A few questions niggled in the back of my mind a few days ago after a long discussion with friends. We talked about the expectations that the Papua New Guinea education system embeds in our minds.

After more than 30 years since our colonisers (supposedly) relinquished direct control over our affairs, our education system – their education system – continues to perpetuate engrained notions that are far from reality. Those notions are reinforced by our families. We teach our children to study for an academic qualification in order to get a job and to support ourselves. Many of us have not – and probably never will – come to the realistion that the education system prepares us to work for a production system instead of taking control of the means of production.

Every year, the government talks about the high rate of unemployment. “There aren’t enough jobs out there for young people coming out of university,” they say. It is because we are educated to believe in the illusion that our young people will somehow be absorbed into a ‘job market’. It doesn’t teach us that we can create jobs for ourselves.

Nor does it teach us to have pride in working on the land to make a living. Hence a young man or woman is considered a ‘success’ if she leaves home to work for a commercial company. No matter that they work much harder and make much less money (see this video if you don’t believe it) – they are considered more successful than that buai seller (that buai entrepreneur) by the road, who’s making twice as much, and is able to stay close to his community and his values.

Have we really sat down to think about who it was that designed our education system? Do we realise that this system was designed by people from another culture who don’t own land? Sure, it taught us to read and write and speak a foreign language that we use to converse with other people around the world. But does the education system teach us who we are? Does it teach us our strengths as a people? Does the education system teach us the value of land (i.e land, sea, air, bush etc) in the context that we own resources and are in a position of power?

Why do we listen to those who tell us that the ‘wantok system’ can’t be integrated into business? Why do you think a Chinese businessman will buy from one of his own? Isn’t that the ‘wantok system’? When will we take stock of our many strengths and realise that along with land, that we own, the traditional structures that we use to pay for bride price and funerals can also be used to pool financial resources needed to start businesses? When will we realise that we can create, on OUR own land, environments where everybody from children to adults have an income without having to work for someone else?

* PNG Constitution National Goal 1, ‘Integral Human Development’: WE ACCORDINGLY CALL FOR education to be based on mutual respect and dialogue, and to promote awareness of our human potential and motivation to achieve our National Goals through self-reliant effort.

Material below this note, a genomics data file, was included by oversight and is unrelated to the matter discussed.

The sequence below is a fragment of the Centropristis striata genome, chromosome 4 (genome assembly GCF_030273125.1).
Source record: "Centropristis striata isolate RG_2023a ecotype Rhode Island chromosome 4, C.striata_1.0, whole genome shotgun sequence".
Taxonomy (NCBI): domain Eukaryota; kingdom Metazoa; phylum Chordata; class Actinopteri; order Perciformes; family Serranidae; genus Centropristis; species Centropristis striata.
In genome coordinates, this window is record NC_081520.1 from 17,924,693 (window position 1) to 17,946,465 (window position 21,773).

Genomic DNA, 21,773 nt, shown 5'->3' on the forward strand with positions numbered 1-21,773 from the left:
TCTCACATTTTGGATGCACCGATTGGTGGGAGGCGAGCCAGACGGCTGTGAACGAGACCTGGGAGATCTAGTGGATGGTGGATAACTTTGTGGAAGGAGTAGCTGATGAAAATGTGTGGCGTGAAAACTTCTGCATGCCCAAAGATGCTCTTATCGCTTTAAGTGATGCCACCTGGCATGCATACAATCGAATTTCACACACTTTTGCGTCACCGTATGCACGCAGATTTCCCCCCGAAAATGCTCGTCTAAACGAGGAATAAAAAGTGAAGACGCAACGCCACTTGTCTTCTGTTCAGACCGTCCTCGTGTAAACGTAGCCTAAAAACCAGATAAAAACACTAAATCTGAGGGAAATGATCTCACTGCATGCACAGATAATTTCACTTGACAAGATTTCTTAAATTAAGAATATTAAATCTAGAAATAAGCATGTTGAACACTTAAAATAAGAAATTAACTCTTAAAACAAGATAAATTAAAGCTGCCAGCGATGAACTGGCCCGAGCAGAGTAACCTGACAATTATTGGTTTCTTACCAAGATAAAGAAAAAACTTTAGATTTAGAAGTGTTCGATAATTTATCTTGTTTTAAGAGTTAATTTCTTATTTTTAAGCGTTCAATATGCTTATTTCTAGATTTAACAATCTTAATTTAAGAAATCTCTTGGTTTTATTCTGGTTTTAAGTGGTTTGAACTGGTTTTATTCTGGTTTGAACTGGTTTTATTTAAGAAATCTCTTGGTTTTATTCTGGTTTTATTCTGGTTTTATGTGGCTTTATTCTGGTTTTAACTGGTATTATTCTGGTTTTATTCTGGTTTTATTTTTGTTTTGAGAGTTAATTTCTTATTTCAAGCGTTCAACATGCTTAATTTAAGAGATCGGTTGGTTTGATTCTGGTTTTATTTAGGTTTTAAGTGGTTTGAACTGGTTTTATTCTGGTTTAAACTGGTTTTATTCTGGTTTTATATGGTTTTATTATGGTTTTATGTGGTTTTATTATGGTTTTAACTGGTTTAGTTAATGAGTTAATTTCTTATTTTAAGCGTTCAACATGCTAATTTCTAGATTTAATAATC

‘Em Graun Bilong Mipla’ is Scott Waide’s outstanding new documentary which, over 18 inspiring minutes, proves there is another way for Papua New Guinea. A way that doesn’t involve corruption, urban ghettoes, dispossession of land and loss of PNG’s incredibly diverse cultures.

Watch video here:  http://youtu.be/4Qk9X_rOOjI

‘Em Graun Bilong Mipla’ tells the story of Saussi, a rural community which rejected offers to lease its land for oil palm. Instead it has used control over its land’s natural resources to become incredibly self-sufficient. Today, Saussi is far wealthier than any community we know of that has allowed extractive ‘development’ onto their land.

PNG is unique in that most of the people still own their land (86% – formerly 97%, before the current land-grab by foreign corporations began). But communities everywhere are coming under massive pressure from mining, logging, fisheries, oil palm and other companies to lease their land, in some cases for generations. Not realising the wealth inherent in their own land, or not having the power to maintain control over it, communities are being evicted from their land by companies at a rapid rate. As they do, traditional societies are breaking down and PNG is becoming awash with crime and hopelessness.

Saussi proves its doesn’t have to be that way. PNG and other Pacific countries can choose to become rich through holding onto their land, or poor by selling out their future to foreign corporations. It is a choice that involves all of us. Landowners need to realise the value of what they own, the middle class needs to support their rural brothers and sisters’ way of life, and the government needs to create an enabling environment to help people maintain control over their land.

‘Em Graun Bilong Mipla’ needs to be shared by anyone who believes there is another path – a better path – for PNG and the Pacific.

http://youtu.be/4Qk9X_rOOjI